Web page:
GIEN, France — It was one of those nights of chocolate lusciousness, real life seeming so far away that it's hard to imagine oneself ever racing a clock, fretting an assignment or balancing a checkbook.
Outside, so cold and still, miles of darkness lit only by stars. Inside, a fire, after-dinner brandy, amiable conversation.
Also, however, the curious sensation that this was all a fantasy, but here we were dining and spending the night in a 15th-Century castle, every tapestry and wall ornament a gift from some king and with great historic significance.
Our host is Count Antoine deVogue, whose family can be traced to the 10th Century. He's pouring liqueurs and relating the history of La Verrerie, which was built by that Royal Scottish family, the Stuarts, on land given them by French King Charles VII for their help in fighting the British. It was bought by the DeVogue family in 1842.
DeVogue, and other chateau owners we were to meet over the next few days as we drove down the Route Jacques-Coeur in the lower portion of France's Loire Valley, seemed wryly aware that for Americans, at least, their castles are the stuff of fairy tales.
Forget the long, cold corridors and countless stairs; a castle is romantic. It's history. It's knights in armor and haunting ballads.
The Lived-in Variety
But the famous castles--such as Versailles, Fontainebleau or the ones typically associated with the Loire Valley, Blois and Chambord:
"They're just museums, big souvenirs of a king," said DeVogue, his back to a huge Gobelin tapestry that had been given to an uncle, a former ministry of the treasury, by a grateful king. "The private castles--the ones like ours which belong to private owners--these castles are lived in. They're not museums and I think they're a lot more interesting."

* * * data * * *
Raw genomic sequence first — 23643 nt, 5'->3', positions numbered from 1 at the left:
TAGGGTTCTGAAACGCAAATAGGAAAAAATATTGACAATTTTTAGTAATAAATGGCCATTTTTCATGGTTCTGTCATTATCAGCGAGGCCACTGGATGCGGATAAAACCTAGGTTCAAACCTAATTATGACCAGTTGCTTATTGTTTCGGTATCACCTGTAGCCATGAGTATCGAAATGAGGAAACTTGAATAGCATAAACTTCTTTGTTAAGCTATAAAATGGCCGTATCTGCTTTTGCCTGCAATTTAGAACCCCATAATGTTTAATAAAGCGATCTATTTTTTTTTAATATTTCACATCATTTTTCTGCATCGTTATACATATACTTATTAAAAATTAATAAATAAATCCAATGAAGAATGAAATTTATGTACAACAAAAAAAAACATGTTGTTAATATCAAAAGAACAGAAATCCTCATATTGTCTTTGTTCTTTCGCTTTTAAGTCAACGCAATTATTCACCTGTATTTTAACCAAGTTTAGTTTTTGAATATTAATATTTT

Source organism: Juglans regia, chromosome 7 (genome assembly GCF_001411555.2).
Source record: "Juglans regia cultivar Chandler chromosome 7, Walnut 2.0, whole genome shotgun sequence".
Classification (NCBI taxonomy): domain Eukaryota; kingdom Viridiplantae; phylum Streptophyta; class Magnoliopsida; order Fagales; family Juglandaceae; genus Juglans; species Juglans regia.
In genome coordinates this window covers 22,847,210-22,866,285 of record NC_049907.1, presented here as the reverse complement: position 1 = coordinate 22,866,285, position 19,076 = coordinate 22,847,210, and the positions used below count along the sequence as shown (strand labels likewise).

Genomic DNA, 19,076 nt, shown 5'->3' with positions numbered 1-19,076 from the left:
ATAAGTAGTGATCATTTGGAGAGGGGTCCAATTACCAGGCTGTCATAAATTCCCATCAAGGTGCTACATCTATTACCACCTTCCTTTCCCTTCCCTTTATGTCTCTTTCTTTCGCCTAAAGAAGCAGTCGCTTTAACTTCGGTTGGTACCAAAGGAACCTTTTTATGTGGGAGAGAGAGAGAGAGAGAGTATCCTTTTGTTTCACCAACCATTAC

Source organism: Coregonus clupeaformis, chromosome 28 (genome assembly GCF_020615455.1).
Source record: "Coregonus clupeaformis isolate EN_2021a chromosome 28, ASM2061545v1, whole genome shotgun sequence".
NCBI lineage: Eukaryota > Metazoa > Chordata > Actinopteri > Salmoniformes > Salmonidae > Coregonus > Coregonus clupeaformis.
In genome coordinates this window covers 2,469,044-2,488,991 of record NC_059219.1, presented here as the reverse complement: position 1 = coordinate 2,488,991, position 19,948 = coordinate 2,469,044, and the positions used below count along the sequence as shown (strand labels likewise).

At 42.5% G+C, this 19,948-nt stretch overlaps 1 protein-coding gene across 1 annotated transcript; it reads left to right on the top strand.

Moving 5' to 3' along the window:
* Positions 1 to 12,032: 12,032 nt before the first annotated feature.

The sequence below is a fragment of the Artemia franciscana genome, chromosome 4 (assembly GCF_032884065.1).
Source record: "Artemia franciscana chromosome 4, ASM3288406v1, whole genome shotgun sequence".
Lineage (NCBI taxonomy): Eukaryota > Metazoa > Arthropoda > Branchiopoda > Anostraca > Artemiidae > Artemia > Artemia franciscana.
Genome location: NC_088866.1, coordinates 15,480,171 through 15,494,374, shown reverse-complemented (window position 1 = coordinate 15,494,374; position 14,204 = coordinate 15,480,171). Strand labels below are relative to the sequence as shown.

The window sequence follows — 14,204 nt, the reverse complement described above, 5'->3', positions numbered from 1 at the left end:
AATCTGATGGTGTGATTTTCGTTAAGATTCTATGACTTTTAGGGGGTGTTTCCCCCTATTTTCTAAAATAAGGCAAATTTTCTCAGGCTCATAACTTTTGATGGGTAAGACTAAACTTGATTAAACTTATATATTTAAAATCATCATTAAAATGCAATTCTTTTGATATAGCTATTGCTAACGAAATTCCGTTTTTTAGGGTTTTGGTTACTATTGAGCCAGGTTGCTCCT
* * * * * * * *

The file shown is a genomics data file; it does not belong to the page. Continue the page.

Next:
We weren't quite sure what to expect when we turned off Highway A10 toward Blois and the Loire Valley proper, heading down Road N20 at Gien for the castles of the Route Jacques-Coeur. (It was named for a 15th-Century robber baron whose fiefdom was this area.)
Truth was, we were just tired. Paris, only 90 minutes away, had seemed a hassle rather than a delight--too many people crowded into too many museums. We didn't quite know what we wanted, except that we wanted out.
As it turned out, staying at a chateau is a little like a house party. Guests--nicely dressed, blazers and ties for men and pretty dresses for women--gather in the evening for drinks, introductions all around, dinner, brandy, then to bed.
They may see each other again during their stay, but maybe not. Breakfast is served in individual rooms and, during the day, everyone is left to his own devices. Even dining with the count and countess is a matter of choice rather than part of the package.
The next morning we saw La-Verrerie. It's the same tour offered to other travelers who were wandering in even as we were wandering out, except that our guide was DeVogue, who clearly had stories to tell but wondered how much we really wanted to hear.
He was, after all, talking about his family as he wandered the downstairs public rooms with its letters, deeds and portraits, then outside and over to a 16th-Century chapel with a crooked tower. Inside, the chapel has marvelous paintings in fresco in fine, high color.
"When I was a child growing up here," DeVogue said, "I didn't see the frescoes. They were covered with a false ceiling and plaster. Then my father and grandfather decided to restore the chapel and all of us got involved.
"It had to be one of the most exciting things, poking away at the chips and discovering under that plaster the 12 apostles, the four evangelists and on the ceiling, the members of the Stuart family."
Goodbys are warm, effusive, friends leaving friends, promises to write, maps and advice for stops down the road. The bill always comes as a discreet afterthought: around $100 a night (breakfast included) plus $25 per person for dinner.
Once on the Route Jacques-Coeur, distances between landmark chateaux are short. The countryside is a placid quilt of vineyards, gnarled vines like skeletons picked clean during harvest a few weeks before, and stretches of green pasture on which the region's prized Charrolais cows graze. The only traffic is the occasional farmer on an old bicycle.
Our mood was as bucolic as the scenery. We lunched at Sancerre in a small wine bar on the square, then detoured a mile to look at Boucard, a small 14th-Century medieval-Renaissance castle hidden behind a hill like the prize in a Cracker Jack box.
From there, a brief stop to wander through Maupas, a village known for its pottery. By mid-afternoon we were in the village of Ainey, parking at the wall just outside the chateau of Ainey-le-Veill.